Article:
An open letter to Jeff Sessions

Dear Sir,

I am concerned about your text. Perhaps you would like to quote a handbook on intimidation tactics instead of the Bible. I am not sure that you really want to quote scripture, because you might just have to dig a little deeper and what you find might hurt you, hurt you like thorns and nails, hurt like whip marks on your back, when you are asked to let go of your wealth, your reluctance just might choke you. When you read, “Whoever receives a child like this receives me, and whoever receives me receives the one who sent me,” you might falter, when you look at the cages you have created, when you hear the crying and suffering of tiny ones, you might realize that to cause this is to join the other side, the ones hurting the God who is walking among them, weeping.
And when you look into it, you might find that those scriptures (about respecting leaders) were first written to people who were revolutionizing love, who stood in the fire rather than give up their faith, who
lost their very lives
to save their souls
and what can save your soul
when you have sold it to hatred, when you have given it to fear
when you have birthed fear of the other
the Jesus I know turned to the thief on his right and said
we will be in paradise together, brother
and Paul says but for the grace of God
there go
I
and the entire book you are quoting says
that clinging onto security will kill you in the end
better to give it up
better to offer others more safety
than to hold onto our own and
become evil
and true love actually sometimes allows itself to be killed
to help a person in need
And it is not merely revolutionary
It is a revolution
where the first are last and the last are first
and the least of these, the hungry and alone, are so important
that ignoring them puts you in great peril and so I am not sure that you
really want
to quote
Scripture
to further your self righteous
cause.

***

Give here to provide assistance to families separated at the border.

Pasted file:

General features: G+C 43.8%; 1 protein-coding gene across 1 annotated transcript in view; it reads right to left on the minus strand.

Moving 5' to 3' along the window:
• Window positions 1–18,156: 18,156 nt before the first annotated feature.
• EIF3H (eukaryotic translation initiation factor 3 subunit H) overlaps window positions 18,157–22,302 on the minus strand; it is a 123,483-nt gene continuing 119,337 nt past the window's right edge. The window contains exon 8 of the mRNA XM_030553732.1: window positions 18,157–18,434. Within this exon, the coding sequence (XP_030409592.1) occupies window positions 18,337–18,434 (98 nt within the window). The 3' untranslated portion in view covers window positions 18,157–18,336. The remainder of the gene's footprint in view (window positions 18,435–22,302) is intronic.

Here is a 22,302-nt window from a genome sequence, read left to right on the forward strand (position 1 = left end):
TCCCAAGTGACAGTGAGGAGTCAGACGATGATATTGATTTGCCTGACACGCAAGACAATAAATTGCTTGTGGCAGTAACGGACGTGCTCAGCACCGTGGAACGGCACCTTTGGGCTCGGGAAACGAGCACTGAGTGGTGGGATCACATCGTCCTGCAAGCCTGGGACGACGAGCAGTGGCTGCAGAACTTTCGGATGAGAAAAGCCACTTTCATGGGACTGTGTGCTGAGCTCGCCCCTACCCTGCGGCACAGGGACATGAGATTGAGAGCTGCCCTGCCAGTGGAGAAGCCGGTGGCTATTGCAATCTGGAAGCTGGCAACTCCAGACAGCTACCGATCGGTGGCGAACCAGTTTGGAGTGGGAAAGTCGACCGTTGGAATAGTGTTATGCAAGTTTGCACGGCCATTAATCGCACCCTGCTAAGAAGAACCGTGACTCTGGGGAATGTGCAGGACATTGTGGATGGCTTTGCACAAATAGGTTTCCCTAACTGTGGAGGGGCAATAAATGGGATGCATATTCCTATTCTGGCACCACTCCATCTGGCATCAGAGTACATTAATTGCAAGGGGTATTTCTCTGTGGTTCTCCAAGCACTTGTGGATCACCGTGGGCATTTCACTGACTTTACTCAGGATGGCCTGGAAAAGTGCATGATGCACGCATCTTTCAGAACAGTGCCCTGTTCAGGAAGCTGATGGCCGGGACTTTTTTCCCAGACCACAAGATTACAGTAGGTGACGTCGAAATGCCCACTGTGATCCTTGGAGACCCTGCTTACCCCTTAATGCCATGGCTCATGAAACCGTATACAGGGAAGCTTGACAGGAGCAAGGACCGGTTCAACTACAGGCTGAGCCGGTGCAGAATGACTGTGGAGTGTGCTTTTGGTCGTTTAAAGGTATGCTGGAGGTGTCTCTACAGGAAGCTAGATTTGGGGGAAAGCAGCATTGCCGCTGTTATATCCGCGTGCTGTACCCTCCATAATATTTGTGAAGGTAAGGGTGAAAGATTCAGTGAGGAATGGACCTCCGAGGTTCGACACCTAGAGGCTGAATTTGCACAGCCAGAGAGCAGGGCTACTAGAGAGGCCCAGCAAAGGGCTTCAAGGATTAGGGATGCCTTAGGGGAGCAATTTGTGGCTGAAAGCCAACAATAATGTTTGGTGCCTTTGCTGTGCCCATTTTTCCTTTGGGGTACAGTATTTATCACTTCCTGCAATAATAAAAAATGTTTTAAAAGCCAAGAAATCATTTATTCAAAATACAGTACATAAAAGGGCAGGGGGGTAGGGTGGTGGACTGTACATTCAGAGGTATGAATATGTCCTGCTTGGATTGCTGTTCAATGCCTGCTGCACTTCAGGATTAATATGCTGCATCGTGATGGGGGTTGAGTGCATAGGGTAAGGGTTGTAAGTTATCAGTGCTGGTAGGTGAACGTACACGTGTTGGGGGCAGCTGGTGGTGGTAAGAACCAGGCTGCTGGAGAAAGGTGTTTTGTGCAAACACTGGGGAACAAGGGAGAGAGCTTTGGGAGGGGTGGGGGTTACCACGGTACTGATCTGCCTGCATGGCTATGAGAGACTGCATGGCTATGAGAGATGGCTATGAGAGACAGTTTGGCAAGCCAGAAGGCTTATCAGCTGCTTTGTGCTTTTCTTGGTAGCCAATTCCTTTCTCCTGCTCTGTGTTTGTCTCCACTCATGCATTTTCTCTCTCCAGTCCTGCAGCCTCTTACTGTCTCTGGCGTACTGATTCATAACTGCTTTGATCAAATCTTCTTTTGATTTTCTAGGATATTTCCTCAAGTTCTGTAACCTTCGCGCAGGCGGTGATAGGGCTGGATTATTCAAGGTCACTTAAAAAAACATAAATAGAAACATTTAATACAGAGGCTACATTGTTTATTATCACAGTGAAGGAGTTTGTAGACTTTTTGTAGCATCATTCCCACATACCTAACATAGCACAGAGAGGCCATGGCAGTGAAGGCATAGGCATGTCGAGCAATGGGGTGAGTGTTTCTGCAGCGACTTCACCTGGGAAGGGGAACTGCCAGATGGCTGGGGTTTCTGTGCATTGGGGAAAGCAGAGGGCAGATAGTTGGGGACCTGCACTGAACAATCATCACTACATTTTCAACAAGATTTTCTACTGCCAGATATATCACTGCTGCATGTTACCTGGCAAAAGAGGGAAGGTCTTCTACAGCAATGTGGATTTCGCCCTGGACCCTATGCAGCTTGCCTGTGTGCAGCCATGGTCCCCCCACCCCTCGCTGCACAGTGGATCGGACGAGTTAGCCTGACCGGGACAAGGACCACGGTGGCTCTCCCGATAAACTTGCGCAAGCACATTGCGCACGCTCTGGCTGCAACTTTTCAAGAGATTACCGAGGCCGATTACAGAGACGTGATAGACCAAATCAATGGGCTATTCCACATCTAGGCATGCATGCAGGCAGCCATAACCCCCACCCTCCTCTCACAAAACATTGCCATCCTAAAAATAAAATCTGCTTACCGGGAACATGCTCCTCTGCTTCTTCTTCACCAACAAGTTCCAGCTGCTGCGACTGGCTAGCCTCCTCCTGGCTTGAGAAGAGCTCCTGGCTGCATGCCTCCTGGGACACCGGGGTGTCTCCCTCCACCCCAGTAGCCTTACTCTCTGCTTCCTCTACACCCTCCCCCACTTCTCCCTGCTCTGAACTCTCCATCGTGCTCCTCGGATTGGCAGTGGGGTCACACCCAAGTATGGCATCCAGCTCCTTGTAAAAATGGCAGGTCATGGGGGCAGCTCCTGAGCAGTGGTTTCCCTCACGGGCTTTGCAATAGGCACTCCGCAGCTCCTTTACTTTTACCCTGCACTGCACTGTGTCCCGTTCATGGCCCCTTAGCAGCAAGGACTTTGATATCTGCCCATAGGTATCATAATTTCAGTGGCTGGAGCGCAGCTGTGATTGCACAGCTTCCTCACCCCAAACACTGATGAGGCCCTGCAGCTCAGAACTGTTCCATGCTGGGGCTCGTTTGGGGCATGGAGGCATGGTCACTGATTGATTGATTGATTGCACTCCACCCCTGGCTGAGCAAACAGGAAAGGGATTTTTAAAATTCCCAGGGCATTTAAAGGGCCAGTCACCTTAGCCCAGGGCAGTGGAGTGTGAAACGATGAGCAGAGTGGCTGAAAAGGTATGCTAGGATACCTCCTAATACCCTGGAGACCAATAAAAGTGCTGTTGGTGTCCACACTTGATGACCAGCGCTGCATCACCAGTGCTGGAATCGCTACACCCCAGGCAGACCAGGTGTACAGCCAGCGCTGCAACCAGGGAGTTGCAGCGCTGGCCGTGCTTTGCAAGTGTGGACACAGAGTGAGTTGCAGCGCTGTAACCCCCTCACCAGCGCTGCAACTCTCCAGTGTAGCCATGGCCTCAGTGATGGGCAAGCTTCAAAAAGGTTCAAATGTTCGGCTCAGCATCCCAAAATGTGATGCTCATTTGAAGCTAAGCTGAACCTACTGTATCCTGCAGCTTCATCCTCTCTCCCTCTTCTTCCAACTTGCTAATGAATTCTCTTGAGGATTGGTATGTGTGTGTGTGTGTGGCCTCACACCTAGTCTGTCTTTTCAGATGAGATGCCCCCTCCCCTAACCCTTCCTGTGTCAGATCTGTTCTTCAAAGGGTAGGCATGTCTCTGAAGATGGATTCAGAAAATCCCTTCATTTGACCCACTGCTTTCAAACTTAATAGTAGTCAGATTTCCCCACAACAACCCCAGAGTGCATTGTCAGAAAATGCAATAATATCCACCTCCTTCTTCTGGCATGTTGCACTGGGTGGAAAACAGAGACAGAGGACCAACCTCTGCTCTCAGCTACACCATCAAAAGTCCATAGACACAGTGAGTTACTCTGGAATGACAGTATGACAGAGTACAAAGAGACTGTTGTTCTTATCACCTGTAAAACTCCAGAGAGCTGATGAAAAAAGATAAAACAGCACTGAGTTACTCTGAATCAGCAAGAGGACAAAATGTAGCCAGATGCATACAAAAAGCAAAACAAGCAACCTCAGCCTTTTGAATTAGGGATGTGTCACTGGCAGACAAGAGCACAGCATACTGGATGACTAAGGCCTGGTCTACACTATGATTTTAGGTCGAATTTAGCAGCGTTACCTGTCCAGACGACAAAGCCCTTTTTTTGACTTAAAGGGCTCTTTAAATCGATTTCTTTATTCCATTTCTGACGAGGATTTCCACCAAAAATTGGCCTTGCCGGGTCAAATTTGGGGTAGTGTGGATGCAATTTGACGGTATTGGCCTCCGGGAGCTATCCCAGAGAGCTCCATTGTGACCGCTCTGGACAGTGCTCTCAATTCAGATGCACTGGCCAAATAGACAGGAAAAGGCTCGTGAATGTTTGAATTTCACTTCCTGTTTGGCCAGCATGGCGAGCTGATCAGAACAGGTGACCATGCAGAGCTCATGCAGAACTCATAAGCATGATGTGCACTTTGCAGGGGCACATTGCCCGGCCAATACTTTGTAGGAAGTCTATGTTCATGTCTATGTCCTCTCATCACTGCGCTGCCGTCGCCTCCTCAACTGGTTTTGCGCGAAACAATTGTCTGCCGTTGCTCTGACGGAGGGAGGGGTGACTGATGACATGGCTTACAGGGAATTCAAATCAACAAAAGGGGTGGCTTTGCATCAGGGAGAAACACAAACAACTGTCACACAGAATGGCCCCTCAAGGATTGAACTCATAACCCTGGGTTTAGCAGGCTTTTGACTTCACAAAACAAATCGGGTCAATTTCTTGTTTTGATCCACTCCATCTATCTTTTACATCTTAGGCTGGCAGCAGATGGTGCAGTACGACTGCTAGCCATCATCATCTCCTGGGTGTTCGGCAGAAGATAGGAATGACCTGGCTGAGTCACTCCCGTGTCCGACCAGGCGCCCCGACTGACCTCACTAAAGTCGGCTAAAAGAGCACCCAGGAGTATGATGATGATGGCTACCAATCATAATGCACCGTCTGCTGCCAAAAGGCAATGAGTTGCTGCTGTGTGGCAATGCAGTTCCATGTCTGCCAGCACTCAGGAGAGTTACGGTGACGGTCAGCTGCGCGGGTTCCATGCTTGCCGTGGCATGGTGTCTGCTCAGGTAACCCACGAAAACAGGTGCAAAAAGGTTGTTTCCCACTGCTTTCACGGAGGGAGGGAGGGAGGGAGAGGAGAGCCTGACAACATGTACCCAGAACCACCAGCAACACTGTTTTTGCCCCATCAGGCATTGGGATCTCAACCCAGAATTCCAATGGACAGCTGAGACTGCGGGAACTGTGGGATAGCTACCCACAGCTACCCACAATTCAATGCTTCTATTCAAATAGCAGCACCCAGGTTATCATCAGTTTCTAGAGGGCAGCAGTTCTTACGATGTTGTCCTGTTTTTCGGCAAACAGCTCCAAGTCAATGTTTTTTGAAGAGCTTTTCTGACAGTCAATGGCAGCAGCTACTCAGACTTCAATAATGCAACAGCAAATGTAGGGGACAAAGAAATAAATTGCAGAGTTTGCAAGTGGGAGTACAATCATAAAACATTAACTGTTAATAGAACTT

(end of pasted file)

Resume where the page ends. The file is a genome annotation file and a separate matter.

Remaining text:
This and that.

This morning is heavy and humid already, with a hint of cooling rain on the horizon. In a few minutes we will get into the car to drive to Mae Hong Son, about 2 and a half hours away, to renew our visas at immigration. The drive is very beautiful, though immigration days are long. 

I have a few business-y things. Kenya and I are opening our new website soon... with little starts and stops. We're selling our own art, as well as some collaborative pieces. It's a fun, interesting process as we get used to working with each other. Anyhow, I've been painting up a storm and I have a couple of new paintings in my shop.

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This brown bear.

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And these quail. You can find them here.

Also I'm putting a call out for reviews on my World Whisperer Boxset. If you have read the books, will you consider reviewing here? Thank you, reviews help so much with getting the books out to the world.

***

This week will be full of writing and painting and teaching. I'm still hard at work on World Whisperer 4 and it's going to be worth the wait. It's a hard book to write, though! Oh my goodness. Every day is so full of the best things. Kissing and hugging and helping kids sort through conflict, deep discussions of faith and love with the kids and friends who drop over, or friends at the garden. All these things are worth it on this Monday morning. I know it is still Sunday for some of you. (Happy Father's Day!) But how is your week shaping up? What things are there to look forward to? To be curious about?